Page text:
- The organization's structure, its business and its supply chains.
- Its policies in relation to slavery and human trafficking.
- Its due diligence processes regarding slavery and human trafficking in its business and supply chains.
- The parts of its business and supply chains vulnerable to slavery and human trafficking, and the steps it has taken to assess and manage that vulnerability.
- Its effectiveness in ensuring that slavery and human trafficking is not taking place in its business or supply chains, measured against such performance indicators as it considers appropriate.
- The training about slavery and human trafficking available to its staff.
Australia: Government Seeks to Redefine Parameters of Paid Parental Leave Entitlements to Prevent Employee "Double-Dipping"
Australia: Tribunal Defines "Place of Work" for Off-Duty Misconduct Purposes, Finds Unfair Dismissal Due to Procedurally Defective Investigation
The Supreme Court of Puerto Rico Clarifies Employer Obligations to Eradicate Sexual Harassment in the Workplace
The Puerto Rico Supreme Court recently held that, in fulfilling their obligation to prevent, prohibit and eradicate sexual harassment in the workplace, employers may adopt rules and regulations that go beyond the requirements of Law No. 17 of April 22, 1988 ("Law 17"), which prohibits sexual harassment in the workplace. In doing so, the Supreme Court clarified that an employer is not required to establish a prima facie case of sexual harassment under Law 17 to be able to terminate an employee for violating its sexual harassment policy.
In Rosa Maisonet v. Administración de Servicios Médicos, 2015 T.S.P.R. 19, 192 D.P.R. ___ (2015), plaintiff brought a suit against his government agency employer challenging his termination for violating the agency's sexual harassment policy. The termination occurred after another employee, whom the plaintiff supervised, complained that the plaintiff had publicly slapped her buttocks. Plaintiff had been employed by the governmental agency for over thirty years and had no disciplinary record. Having conducted an internal investigation and hearing to review the alleged victim's allegations, the employer fired plaintiff, concluding that he had failed to comply with the agency's internal regulations and policies prohibiting sexual harassment. Based on the employer's code of conduct, the discipline for a first violation of the sexual harassment policy could range from a 30-day suspension, as the minimum penalty, to termination from employment, as the maximum penalty. The termination decision was confirmed by the agency after the corresponding administrative process.Continue Reading...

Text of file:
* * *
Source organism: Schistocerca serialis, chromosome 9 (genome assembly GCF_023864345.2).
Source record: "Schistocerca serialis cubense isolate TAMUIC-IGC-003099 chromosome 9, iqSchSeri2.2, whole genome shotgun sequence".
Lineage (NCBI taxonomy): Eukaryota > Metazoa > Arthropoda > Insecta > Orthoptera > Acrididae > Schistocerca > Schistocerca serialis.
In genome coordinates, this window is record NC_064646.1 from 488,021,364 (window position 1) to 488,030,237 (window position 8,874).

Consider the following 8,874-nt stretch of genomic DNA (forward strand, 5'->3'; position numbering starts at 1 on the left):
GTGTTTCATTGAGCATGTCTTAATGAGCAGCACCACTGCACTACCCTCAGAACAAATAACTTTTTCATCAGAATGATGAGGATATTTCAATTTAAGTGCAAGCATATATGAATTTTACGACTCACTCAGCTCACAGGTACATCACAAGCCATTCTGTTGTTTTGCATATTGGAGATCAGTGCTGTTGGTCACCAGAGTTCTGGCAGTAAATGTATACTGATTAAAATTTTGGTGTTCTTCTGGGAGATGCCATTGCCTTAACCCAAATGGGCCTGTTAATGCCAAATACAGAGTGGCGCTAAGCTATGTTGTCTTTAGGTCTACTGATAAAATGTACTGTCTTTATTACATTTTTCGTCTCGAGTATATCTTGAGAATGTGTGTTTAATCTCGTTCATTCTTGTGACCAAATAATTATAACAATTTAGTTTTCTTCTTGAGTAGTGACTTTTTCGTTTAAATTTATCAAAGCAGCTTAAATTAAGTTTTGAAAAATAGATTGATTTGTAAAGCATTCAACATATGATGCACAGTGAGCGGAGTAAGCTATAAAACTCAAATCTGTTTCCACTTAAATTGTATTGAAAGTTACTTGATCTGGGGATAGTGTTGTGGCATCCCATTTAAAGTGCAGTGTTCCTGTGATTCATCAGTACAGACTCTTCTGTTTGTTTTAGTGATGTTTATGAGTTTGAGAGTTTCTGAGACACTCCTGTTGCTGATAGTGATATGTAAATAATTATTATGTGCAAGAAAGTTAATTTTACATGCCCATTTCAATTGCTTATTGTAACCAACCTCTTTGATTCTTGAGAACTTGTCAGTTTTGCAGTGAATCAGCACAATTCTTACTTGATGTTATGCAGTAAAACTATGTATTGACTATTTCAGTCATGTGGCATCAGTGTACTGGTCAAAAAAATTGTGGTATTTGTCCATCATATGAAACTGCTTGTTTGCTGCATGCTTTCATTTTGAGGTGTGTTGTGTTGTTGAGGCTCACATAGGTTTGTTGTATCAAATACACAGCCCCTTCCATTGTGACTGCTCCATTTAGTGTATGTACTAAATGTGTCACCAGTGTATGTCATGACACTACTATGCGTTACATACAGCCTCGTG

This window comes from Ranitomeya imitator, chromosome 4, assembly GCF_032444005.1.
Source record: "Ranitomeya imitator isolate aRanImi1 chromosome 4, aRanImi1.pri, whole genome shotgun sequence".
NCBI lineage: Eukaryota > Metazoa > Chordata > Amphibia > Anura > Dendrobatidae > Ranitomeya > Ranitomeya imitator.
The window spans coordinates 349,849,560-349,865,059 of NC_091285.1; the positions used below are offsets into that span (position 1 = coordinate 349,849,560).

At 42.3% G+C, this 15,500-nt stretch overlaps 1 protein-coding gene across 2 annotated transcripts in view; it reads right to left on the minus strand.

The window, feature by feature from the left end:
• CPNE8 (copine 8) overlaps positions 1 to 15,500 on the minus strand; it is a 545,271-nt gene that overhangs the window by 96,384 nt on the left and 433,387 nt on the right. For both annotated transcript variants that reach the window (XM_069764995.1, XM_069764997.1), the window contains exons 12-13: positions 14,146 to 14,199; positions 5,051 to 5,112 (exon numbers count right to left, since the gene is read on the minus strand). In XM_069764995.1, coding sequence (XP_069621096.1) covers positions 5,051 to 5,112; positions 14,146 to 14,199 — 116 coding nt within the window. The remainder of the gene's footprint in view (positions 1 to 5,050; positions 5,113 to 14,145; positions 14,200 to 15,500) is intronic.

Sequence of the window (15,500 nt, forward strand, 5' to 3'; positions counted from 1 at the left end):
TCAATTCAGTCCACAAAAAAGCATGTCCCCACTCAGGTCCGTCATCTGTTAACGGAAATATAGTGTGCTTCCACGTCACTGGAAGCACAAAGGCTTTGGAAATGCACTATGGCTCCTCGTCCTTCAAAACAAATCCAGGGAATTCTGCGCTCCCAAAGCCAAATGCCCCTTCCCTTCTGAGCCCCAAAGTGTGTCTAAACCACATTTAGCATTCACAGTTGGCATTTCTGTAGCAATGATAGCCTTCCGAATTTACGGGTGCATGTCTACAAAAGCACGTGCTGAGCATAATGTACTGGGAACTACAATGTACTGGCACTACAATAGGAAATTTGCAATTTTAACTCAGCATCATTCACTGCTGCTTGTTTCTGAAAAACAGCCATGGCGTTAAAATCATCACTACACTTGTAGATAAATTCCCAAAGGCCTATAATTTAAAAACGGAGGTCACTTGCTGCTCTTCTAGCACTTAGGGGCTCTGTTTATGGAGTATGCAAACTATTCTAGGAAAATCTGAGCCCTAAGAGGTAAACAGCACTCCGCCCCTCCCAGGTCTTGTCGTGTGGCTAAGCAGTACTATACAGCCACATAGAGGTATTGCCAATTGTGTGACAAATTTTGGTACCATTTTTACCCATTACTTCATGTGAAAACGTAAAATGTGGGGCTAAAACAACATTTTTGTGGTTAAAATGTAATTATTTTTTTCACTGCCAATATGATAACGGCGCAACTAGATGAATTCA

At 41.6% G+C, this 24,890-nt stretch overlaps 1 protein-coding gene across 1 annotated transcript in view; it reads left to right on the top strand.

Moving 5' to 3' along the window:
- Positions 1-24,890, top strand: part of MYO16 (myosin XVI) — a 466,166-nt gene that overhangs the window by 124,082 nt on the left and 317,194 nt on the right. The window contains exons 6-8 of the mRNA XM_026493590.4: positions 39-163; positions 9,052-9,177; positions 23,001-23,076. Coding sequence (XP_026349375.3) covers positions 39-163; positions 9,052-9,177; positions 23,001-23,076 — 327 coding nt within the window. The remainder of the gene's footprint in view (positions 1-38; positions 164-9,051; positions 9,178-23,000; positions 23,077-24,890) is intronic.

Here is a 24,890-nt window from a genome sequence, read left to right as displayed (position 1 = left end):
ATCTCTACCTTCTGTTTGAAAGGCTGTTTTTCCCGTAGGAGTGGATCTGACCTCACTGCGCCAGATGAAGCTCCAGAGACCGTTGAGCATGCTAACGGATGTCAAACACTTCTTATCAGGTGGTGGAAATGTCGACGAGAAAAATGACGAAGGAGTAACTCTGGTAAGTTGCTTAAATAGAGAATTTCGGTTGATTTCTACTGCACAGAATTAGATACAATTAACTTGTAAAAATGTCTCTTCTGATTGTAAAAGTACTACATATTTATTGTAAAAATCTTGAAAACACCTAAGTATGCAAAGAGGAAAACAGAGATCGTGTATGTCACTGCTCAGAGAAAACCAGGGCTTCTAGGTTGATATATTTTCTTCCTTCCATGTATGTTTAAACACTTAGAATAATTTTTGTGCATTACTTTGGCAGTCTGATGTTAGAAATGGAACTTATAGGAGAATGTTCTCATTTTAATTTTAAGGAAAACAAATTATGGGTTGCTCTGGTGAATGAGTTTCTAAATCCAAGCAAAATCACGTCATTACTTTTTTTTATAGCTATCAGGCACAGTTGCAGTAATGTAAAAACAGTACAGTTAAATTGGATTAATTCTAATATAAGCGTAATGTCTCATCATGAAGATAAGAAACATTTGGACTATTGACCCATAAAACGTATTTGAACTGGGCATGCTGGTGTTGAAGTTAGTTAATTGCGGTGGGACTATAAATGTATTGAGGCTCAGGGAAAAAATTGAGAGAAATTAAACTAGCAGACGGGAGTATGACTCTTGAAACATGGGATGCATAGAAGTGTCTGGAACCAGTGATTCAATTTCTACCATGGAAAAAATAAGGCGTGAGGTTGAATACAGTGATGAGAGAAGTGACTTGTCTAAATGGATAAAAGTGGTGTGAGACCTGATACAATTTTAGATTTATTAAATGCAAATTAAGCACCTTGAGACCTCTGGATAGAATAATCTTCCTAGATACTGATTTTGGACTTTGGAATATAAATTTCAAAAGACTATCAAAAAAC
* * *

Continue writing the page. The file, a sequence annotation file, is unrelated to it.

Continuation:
Effective March 27, 2015, the regulatory definition of "spouse" under the Family and Medical Leave Act (FMLA) will cover same-sex married couples, ensuring that these couples receive the rights and protections afforded under the FMLA in any jurisdiction of the United States in which they reside. This definition applies in jurisdictions, like Puerto Rico, where same-sex marriages are not recognized.
Current FMLA regulations provided that whether or not an employee had a spouse was to be determined by the law of the state where the employee resided. Under this so-called "place of residence" rule, same-sex married employees were not permitted to take FMLA leave to take care of their spouse if their state of residence did not recognize same-sex marriage.Continue Reading...